On 4 May 1922, Lawrence and Frieda disembarked from the Orsova in Western Australia. They stayed briefly in the east of Perth with Mollie Skinner for whom Lawrence would later collaborate on The Boy in the Bush (1924). A few weeks later they would head to Western Australia on the Malwa. Would Lawrence find happiness in Australia? Hmm.
His initial observation of Darlington, in a letter to Robert Mountsier, is that of a ‘queer godforsaken place: not so much new as non-existent’[i]. This is followed with the obligatory doubt of how long he will stay and a warning that he may need to cable for more money. At the time he was writing from the Savoy Hotel, Perth which he claims is the most expensive hotel he’s ever stayed in, and he will thus be leaving the next day. Despite money worries, he remains determined: ‘I’ll see this damned world, if only to know I don’t want to see any more of it. – Au revoir[ii].’
Mabel Dodge Sterne is informed they’ll be in Taos ‘easily by August’[iii] but this is unlikely given he has a whole new continent to explore.
On 15 May, Lawrence writes to his dear Schwiegermutter to inform that Frieda is ‘so disappointed’ as she’d hoped to find ‘much greater space and jollier people’[iv]in Oz. Lawrence’s descriptions of the bush are of an eerie liminal space. It is ‘hoary and unending, no noise, still, and the white trunks of the gum trees all a bit burnt: a forest, a preforest: not a primeval forest: somewhat like a dream, a twilight forest that has not yet seen a day. It is too new, you see: too vast. It needs hundreds of years yet before it can live’. He goes on to describe it as a ‘fourth dimension,’ ‘nervous, neurotic’ inhabited by ghosts[v].
He is slightly more appreciative when he writes to Jan Juta a few days later on 20 May: ‘Australia has a marvellous sky and air and blue clarity and a hoary sort of land beneath it, like a Sleeping Princess on whom the dust of ages has settled. Wonder if she’ll ever get up.[vi]’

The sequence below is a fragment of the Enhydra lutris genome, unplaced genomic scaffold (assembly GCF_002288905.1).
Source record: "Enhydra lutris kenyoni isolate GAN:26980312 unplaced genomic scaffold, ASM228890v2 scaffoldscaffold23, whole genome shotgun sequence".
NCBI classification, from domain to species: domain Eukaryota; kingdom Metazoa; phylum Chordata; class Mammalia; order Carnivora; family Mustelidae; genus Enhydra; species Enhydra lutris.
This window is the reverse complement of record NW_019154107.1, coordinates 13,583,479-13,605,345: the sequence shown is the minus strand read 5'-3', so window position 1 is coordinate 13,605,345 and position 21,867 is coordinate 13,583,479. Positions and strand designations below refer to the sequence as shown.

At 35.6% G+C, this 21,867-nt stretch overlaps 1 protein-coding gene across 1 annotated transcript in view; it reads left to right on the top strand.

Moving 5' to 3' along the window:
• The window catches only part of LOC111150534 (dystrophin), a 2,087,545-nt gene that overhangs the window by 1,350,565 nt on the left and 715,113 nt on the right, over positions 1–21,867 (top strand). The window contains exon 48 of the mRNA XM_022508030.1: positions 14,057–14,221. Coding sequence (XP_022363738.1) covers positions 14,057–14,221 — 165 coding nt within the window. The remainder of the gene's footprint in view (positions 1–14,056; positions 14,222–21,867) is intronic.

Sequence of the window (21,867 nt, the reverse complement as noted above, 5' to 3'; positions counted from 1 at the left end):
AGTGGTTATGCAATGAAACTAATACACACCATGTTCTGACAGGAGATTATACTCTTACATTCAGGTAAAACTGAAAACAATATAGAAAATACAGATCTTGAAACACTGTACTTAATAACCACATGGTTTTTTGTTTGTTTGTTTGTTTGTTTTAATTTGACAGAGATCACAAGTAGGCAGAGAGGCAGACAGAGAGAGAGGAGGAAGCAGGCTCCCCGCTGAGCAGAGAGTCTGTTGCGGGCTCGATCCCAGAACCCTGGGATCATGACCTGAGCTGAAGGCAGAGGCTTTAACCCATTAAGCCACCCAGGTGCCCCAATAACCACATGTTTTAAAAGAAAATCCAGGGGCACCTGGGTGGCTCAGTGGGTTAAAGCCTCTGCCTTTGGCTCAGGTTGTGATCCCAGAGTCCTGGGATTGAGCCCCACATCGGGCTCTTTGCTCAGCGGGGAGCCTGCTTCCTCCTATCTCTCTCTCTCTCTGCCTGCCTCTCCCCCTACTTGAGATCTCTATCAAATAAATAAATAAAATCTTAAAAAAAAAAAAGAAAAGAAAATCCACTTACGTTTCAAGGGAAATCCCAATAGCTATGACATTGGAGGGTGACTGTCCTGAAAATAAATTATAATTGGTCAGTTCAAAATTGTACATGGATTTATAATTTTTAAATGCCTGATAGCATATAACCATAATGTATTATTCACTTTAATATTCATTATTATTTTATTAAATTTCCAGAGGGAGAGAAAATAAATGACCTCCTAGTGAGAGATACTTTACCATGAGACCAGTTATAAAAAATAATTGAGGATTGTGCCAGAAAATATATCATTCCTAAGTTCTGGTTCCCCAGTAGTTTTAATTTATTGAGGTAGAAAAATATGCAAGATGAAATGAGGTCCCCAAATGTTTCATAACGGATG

It’s not somewhere he can imagine settling, unless he ever gave up ‘the literary sponge,’ and could ‘live in the bush for next to nothing’ and with ‘a great free land’ to boot[vii].
Although Lawrence ‘hated’ a great deal of his time in Ceylon – his previous location – on reflection he’s grateful for the experience and determined to visit the South Sea Isles or go around the world again and this time visit Africa, the Himalayas, China and Japan. ‘I love trying things and discovering how I hate them,’ he tells Earl Brewster.[viii]
Thomas Seltzer was keen for Lawrence to explore more widely and suggested India as a possible location for another Sea and Sardinia type publication with Jan Juta. But Lawrence ‘didn’t feel like it’[ix]. Amy Lowell had informed Lawrence that Seltzer was ‘getting a name as a merely erotic publisher’[x] and so venturing into travelogues may help offset this.
We learn in a letter to Koteliansky on 20 May that Frieda may not share Lawrence’s addiction to momentum: ‘Frieda wants to have a little house and stay a few months. She is tired of moving on. But I like it. I like the feeling of rolling on.’[xi]
And roll on they do, to Thirroul, 50 miles or so south of Sydney, where he takes a little house on the edge of the Pacific, ‘the weirdest place you ever saw’[xii]. Here, ‘the heavy waves break with a great roar all the time…the sky is dark, and it makes me think of Cornwall’[xiii]. Fortunately, it doesn’t cost much to live there, ‘food is quite cheap’ and ‘good meat is only fivepence or sixpence a pound’[xiv].
Soon the novelty starts to wear off. ‘I like Australia less and less. The hateful newness, the democratic conceit, every man a little pope of perfection[xv]’ he informs Robert Mountsier on 25 May. All of which would make good material for a novel…
[i] Letter to Robert Mountsier, 4-7 May 1922.
[ii] Letter to Robert Mountsier, 4-7 May 1922.
[iii] Letter to Mabel Dodge Sterne, 4-7 May 1922.
[iv] Letter to Baroness Anna von Richthofen, 15 May 1922.
[v] Letter to Baroness Anna von Richthofen, 15 May 1922.
[vi] Letter to Jan Juta, 20 May 1922.
[vii] Letter to Robert Mountsier, 26-30 May 1922.
[viii] Letter to Earl Brewster, 15 May 1922.
[ix] Letter to Jan Juta, 20 May 1922.
[x] Letter to Robert Mountsier, 26-30 May 1922.
[xi] Letter to Koteliansky, 20 May 1922.
[xii] Letter to Robert Mountsier, 28 May 1922.
[xiii] Letter to Baroness Anna von Richthofen, 30 May 1922.
[xiv] Letter to Baroness Anna von Richthofen, 30 May 1922.
[xv] Letter to Robert Mountsier, 25 May 1922.